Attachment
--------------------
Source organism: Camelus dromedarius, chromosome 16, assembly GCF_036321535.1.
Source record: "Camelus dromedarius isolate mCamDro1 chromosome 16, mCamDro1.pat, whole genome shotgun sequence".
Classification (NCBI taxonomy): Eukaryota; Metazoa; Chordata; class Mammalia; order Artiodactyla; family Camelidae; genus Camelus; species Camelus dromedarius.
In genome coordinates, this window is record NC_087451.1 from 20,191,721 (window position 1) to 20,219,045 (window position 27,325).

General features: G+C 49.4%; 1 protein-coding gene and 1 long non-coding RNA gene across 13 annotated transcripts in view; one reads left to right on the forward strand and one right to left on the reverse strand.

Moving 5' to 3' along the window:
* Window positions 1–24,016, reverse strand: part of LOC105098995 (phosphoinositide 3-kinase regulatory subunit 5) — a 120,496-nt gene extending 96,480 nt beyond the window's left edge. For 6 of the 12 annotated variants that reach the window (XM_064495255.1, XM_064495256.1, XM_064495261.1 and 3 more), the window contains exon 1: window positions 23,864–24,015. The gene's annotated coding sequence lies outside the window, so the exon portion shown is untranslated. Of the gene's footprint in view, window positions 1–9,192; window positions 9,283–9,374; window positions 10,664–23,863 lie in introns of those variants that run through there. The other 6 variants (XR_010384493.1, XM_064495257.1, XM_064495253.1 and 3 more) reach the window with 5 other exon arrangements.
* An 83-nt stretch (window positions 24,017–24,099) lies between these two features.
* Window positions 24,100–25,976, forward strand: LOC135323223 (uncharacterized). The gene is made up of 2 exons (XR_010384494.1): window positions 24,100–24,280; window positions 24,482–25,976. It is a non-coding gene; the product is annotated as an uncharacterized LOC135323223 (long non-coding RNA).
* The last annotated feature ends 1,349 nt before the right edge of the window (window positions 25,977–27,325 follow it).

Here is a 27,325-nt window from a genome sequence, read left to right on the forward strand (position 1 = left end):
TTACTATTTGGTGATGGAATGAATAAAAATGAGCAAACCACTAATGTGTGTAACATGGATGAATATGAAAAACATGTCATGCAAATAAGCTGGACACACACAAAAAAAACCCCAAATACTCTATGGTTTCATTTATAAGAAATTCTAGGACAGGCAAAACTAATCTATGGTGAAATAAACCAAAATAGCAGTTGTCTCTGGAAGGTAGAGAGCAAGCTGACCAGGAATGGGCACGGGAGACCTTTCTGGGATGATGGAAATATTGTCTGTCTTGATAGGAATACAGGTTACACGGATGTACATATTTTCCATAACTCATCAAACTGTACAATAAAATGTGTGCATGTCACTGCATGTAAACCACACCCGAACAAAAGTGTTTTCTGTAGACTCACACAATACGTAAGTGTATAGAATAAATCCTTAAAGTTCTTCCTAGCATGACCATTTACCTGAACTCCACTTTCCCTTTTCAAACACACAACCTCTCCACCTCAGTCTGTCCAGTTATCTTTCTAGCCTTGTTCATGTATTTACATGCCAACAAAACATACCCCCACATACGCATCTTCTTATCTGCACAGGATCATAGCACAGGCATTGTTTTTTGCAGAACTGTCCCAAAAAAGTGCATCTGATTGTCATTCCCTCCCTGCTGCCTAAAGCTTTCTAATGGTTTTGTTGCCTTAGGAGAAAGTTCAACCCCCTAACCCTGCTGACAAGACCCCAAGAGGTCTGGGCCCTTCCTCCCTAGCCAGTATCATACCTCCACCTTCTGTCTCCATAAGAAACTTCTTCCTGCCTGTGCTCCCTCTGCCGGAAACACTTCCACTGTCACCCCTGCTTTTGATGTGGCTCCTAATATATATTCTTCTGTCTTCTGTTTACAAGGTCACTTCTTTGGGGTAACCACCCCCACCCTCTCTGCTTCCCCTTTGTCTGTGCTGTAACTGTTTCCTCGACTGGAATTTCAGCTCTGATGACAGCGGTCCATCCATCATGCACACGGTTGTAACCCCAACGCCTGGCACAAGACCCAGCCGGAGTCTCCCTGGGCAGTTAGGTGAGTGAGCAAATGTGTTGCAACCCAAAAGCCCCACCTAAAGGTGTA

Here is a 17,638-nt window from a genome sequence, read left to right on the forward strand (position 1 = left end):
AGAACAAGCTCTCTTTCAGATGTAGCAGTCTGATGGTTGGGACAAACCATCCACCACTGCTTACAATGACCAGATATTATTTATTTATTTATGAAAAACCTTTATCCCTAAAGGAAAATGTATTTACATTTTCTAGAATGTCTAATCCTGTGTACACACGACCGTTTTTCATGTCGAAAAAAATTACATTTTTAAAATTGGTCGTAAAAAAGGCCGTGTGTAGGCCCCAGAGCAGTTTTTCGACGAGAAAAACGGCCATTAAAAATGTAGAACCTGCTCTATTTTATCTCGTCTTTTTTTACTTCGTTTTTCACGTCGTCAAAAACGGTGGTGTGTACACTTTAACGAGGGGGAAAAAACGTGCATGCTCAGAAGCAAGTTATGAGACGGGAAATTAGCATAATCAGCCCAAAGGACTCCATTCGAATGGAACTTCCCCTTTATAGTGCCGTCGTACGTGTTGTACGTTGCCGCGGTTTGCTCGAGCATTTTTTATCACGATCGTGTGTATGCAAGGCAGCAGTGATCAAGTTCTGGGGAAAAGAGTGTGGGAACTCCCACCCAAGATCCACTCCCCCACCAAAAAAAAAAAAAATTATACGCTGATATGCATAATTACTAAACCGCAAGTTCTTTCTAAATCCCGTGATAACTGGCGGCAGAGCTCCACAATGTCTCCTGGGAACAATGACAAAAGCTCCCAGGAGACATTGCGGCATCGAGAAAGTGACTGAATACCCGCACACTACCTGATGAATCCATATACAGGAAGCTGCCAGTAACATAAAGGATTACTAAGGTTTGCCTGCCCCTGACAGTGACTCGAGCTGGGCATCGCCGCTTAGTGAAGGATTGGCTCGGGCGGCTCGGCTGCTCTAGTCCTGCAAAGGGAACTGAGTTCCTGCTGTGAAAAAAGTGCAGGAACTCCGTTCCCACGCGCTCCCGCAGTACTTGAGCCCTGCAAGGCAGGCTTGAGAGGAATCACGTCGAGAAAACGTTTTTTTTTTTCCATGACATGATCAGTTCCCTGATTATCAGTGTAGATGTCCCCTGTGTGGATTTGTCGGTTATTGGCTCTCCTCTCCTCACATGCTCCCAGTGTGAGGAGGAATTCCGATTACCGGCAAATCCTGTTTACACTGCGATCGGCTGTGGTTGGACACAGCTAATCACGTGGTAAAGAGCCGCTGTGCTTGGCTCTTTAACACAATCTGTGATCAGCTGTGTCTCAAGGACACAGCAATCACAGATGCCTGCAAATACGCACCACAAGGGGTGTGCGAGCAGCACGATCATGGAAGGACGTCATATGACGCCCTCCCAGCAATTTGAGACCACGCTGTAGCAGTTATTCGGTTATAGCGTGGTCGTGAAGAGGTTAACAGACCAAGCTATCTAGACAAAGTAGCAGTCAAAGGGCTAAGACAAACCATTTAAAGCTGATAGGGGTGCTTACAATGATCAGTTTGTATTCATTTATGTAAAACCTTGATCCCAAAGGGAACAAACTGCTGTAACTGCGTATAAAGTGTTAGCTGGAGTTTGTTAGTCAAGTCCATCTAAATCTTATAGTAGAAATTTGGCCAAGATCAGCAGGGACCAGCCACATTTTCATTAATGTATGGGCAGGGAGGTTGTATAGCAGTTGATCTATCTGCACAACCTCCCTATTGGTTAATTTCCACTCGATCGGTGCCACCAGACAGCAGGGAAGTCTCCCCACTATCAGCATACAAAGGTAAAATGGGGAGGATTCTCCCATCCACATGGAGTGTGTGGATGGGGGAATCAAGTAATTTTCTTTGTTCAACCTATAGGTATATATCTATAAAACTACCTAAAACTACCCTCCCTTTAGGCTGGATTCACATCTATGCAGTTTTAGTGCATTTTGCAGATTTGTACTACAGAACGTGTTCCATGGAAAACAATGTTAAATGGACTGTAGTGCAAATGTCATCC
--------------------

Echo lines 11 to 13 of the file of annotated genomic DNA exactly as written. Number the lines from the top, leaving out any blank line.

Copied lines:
Here is a 27,325-nt window from a genome sequence, read left to right on the forward strand (position 1 = left end):
TTACTATTTGGTGATGGAATGAATAAAAATGAGCAAACCACTAATGTGTGTAACATGGATGAATATGAAAAACATGTCATGCAAATAAGCTGGACACACACAAAAAAAACCCCAAATACTCTATGGTTTCATTTATAAGAAATTCTAGGACAGGCAAAACTAATCTATGGTGAAATAAACCAAAATAGCAGTTGTCTCTGGAAGGTAGAGAGCAAGCTGACCAGGAATGGGCACGGGAGACCTTTCTGGGATGATGGAAATATTGTCTGTCTTGATAGGAATACAGGTTACACGGATGTACATATTTTCCATAACTCATCAAACTGTACAATAAAATGTGTGCATGTCACTGCATGTAAACCACACCCGAACAAAAGTGTTTTCTGTAGACTCACACAATACGTAAGTGTATAGAATAAATCCTTAAAGTTCTTCCTAGCATGACCATTTACCTGAACTCCACTTTCCCTTTTCAAACACACAACCTCTCCACCTCAGTCTGTCCAGTTATCTTTCTAGCCTTGTTCATGTATTTACATGCCAACAAAACATACCCCCACATACGCATCTTCTTATCTGCACAGGATCATAGCACAGGCATTGTTTTTTGCAGAACTGTCCCAAAAAAGTGCATCTGATTGTCATTCCCTCCCTGCTGCCTAAAGCTTTCTAATGGTTTTGTTGCCTTAGGAGAAAGTTCAACCCCCTAACCCTGCTGACAAGACCCCAAGAGGTCTGGGCCCTTCCTCCCTAGCCAGTATCATACCTCCACCTTCTGTCTCCATAAGAAACTTCTTCCTGCCTGTGCTCCCTCTGCCGGAAACACTTCCACTGTCACCCCTGCTTTTGATGTGGCTCCTAATATATATTCTTCTGTCTTCTGTTTACAAGGTCACTTCTTTGGGGTAACCACCCCCACCCTCTCTGCTTCCCCTTTGTCTGTGCTGTAACTGTTTCCTCGACTGGAATTTCAGCTCTGATGACAGCGGTCCATCCATCATGCACACGGTTGTAACCCCAACGCCTGGCACAAGACCCAGCCGGAGTCTCCCTGGGCAGTTAGGTGAGTGAGCAAATGTGTTGCAACCCAAAAGCCCCACCTAAAGGTGTA

Here is a 17,638-nt window from a genome sequence, read left to right on the forward strand (position 1 = left end):